Bakkavör and the curious incident of the 'butter yellow that wasn't'

By Rick Pendrous

- Last updated on GMT

Related tags: Risk management

Bakkavör and the curious incident of the 'butter yellow that wasn't'
Good traceability systems helped prepared foods giant Bakkavör avoid a potentially costly recall earlier this year, when it experienced a problem with contaminated meat marinades supplied to other processors, according to the company’s group food safety manager.

The 'butter yellow that wasn’t' incident at Bakkavör’s Welcome Food Ingredients plant in Nottingham occurred when Trading Standards officers detected that samples of turmeric used in a meat glaze were contaminated with the illegal compound methyl yellow, said Steve Hessey.

In a keynote address to Leatherhead Food Research’s food safety conference last week, Hessey reported that while “certainly not a small problem”,​ since it had affected around 139 batches from 27 products, good risk assessment and risk management procedures combined with speedy action were effective in minimising the damage caused. The result was that very few products had to be withdrawn.

“With the help of the Food Standards Agency (FSA), we managed the incident quite smoothly,”​ reported Hessey. “Our traceability systems helped us have a rational conversation with the FSA.” ​He described the support of the FSA as “fantastic​”.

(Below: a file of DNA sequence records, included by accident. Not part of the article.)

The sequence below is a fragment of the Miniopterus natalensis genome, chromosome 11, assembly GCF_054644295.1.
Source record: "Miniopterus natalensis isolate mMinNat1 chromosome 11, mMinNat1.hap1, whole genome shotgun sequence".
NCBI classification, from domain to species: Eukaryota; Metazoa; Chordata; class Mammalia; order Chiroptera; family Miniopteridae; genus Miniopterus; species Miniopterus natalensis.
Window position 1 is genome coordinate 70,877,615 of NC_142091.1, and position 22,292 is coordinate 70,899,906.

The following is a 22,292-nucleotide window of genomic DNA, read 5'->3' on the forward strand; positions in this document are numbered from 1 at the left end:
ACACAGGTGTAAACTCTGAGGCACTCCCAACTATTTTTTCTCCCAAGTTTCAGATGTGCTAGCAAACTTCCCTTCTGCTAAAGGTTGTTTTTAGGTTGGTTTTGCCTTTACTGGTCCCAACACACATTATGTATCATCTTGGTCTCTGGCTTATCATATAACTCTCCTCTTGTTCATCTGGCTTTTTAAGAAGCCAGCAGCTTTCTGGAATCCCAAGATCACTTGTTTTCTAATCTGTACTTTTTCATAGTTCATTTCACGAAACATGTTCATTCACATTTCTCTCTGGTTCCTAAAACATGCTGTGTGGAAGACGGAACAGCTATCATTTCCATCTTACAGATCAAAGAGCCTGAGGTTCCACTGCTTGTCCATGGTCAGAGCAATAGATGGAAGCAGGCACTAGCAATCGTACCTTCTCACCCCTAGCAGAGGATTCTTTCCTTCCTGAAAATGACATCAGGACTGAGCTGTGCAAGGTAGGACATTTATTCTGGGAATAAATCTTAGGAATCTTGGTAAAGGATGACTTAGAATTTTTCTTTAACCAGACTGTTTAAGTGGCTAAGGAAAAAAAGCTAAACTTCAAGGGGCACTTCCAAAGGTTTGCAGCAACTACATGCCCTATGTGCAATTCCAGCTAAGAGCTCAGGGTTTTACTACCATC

What the incident taught Bakkavör, though, he added, was that it is crucial to question the reliability of analytical tests carried out, because until picked up by inspectors, the company’s test results had suggested that the ingredients were clear of contamination.

He also cited a potential problem with the storage of bulk ingredients such as flour, for example, where silos are often “topped up”,​ making traceability of sources far more complicated.

Hessey said that while traceability systems ranged from manual to electronic and hybrid approaches, Bakkavör, like many others in the chilled foods sector, still mainly used manual systems. “My mantra is simple is best,”​ he said.

He added that the areas where things commonly go wrong range from transcription errors to missing codes and labels on products.

In other cases, overly complicated codes (eight digits) and making changes were the source of errors.

“There are all kinds of places where things can go wrong. It all depends on your people having the right level of understanding.”

Related topics: Food Safety, Meat, poultry & seafood

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